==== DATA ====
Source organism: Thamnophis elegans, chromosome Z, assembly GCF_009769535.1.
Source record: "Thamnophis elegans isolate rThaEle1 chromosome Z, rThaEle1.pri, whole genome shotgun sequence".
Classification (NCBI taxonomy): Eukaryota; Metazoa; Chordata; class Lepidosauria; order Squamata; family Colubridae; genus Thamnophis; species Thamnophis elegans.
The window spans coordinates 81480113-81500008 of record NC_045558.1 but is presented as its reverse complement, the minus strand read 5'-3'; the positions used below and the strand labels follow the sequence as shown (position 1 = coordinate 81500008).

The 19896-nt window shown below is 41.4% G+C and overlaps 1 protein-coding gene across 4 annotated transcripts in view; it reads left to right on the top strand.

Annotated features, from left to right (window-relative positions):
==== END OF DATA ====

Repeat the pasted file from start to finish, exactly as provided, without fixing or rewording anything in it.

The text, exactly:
Source organism: Thamnophis elegans, chromosome Z, assembly GCF_009769535.1.
Source record: "Thamnophis elegans isolate rThaEle1 chromosome Z, rThaEle1.pri, whole genome shotgun sequence".
Classification (NCBI taxonomy): Eukaryota; Metazoa; Chordata; class Lepidosauria; order Squamata; family Colubridae; genus Thamnophis; species Thamnophis elegans.
The window spans coordinates 81480113-81500008 of record NC_045558.1 but is presented as its reverse complement, the minus strand read 5'-3'; the positions used below and the strand labels follow the sequence as shown (position 1 = coordinate 81500008).

The 19896-nt window shown below is 41.4% G+C and overlaps 1 protein-coding gene across 4 annotated transcripts in view; it reads left to right on the top strand.

Annotated features, from left to right (window-relative positions):